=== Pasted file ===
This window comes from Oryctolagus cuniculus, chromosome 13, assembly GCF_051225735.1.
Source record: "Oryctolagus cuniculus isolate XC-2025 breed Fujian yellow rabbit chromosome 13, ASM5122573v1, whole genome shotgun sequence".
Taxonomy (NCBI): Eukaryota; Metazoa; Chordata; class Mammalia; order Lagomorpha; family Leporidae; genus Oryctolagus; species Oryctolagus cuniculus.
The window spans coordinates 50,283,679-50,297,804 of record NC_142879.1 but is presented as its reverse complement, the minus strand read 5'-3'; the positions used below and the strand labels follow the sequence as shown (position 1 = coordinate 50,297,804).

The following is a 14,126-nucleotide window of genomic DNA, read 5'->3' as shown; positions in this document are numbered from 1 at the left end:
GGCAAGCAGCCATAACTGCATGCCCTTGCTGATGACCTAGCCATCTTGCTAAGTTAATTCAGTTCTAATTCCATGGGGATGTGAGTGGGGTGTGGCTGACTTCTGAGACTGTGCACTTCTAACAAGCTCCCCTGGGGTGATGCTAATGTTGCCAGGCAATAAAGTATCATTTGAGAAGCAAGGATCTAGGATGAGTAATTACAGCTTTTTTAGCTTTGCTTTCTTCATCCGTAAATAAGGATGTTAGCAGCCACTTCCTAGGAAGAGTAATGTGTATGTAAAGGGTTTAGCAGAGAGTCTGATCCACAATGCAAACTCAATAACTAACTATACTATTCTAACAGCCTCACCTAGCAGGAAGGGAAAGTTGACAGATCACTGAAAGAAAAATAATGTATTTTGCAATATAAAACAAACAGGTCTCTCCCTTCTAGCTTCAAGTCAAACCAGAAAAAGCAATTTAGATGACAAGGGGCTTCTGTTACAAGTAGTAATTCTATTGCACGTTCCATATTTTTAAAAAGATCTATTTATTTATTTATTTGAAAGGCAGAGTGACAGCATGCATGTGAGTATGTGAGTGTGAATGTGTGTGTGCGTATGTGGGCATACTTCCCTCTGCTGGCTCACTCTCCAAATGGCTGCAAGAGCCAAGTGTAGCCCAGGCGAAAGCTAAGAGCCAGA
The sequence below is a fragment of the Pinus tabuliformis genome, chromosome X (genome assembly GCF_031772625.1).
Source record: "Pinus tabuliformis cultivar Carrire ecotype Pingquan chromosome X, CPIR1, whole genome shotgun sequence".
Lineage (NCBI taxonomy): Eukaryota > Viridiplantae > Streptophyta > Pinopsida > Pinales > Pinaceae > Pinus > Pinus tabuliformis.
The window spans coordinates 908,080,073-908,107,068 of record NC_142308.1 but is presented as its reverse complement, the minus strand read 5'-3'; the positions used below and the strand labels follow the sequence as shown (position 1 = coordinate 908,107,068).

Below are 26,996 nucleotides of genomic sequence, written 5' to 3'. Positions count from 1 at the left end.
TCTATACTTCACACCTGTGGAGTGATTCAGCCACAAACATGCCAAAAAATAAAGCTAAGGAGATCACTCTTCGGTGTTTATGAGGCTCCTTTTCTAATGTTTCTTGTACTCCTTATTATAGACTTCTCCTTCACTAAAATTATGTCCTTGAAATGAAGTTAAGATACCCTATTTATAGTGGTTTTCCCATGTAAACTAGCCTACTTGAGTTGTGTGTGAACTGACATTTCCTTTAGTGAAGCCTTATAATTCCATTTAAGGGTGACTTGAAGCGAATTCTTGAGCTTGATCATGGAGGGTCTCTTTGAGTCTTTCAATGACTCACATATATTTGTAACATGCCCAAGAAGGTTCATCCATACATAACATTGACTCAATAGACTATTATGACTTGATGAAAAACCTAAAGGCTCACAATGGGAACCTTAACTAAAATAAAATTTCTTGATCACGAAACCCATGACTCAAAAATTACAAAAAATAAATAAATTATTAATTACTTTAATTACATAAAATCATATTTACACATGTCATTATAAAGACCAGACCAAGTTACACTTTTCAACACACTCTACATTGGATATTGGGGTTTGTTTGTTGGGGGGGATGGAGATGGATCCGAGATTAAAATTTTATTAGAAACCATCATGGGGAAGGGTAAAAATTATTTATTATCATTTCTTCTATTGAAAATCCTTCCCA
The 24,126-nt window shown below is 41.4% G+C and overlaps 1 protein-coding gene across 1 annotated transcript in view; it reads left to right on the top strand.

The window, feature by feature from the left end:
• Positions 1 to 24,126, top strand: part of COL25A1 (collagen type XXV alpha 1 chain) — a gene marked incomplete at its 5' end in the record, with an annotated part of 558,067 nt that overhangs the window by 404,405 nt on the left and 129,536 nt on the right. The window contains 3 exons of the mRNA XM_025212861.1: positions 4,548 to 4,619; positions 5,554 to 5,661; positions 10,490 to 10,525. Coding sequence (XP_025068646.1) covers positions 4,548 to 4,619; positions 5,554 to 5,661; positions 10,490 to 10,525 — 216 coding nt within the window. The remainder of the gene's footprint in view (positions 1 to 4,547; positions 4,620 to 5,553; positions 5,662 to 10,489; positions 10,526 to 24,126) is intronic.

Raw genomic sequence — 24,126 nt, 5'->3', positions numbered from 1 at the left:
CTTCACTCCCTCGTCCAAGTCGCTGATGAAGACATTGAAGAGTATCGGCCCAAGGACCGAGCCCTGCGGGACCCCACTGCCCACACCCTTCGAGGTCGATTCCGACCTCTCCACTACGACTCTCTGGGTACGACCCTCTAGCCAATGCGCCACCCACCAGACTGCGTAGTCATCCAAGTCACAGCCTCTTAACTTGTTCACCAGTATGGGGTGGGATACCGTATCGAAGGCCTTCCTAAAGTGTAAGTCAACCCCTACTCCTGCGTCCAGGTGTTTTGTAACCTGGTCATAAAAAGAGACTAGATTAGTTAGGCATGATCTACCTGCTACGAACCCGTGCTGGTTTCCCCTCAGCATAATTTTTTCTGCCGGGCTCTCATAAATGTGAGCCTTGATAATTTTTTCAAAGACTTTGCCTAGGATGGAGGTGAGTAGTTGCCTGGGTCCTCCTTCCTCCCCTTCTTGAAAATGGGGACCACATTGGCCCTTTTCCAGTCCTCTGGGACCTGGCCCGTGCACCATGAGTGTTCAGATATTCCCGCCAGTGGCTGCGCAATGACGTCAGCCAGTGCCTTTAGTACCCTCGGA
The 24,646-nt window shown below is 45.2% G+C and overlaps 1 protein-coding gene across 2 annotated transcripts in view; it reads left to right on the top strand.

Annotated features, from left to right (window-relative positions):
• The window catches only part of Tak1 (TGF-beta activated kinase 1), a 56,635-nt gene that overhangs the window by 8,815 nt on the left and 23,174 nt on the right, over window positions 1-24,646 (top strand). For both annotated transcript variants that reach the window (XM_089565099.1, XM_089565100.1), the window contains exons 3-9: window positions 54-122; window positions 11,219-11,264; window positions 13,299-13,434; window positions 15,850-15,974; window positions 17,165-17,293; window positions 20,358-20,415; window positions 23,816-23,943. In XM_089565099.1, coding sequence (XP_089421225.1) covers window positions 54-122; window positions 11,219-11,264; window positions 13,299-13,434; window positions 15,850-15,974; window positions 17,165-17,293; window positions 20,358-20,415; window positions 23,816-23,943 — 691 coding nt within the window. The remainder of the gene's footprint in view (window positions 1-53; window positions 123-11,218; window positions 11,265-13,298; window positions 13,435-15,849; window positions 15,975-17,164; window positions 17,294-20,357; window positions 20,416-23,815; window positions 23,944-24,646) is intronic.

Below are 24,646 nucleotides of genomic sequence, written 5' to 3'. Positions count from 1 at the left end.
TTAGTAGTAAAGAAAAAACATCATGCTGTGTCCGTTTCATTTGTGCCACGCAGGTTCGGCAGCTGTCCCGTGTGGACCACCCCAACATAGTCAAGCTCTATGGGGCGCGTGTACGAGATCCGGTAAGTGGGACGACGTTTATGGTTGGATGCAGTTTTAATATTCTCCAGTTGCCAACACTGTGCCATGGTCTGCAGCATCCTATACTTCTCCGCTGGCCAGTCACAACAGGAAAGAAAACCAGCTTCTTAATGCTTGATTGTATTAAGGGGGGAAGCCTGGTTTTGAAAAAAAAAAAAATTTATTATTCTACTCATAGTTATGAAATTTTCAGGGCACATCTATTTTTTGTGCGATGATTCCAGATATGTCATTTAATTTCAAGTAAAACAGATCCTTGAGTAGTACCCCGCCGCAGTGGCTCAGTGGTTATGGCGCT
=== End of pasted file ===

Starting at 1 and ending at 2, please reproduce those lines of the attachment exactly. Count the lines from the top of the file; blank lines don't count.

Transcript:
This window comes from Oryctolagus cuniculus, chromosome 13, assembly GCF_051225735.1.
Source record: "Oryctolagus cuniculus isolate XC-2025 breed Fujian yellow rabbit chromosome 13, ASM5122573v1, whole genome shotgun sequence".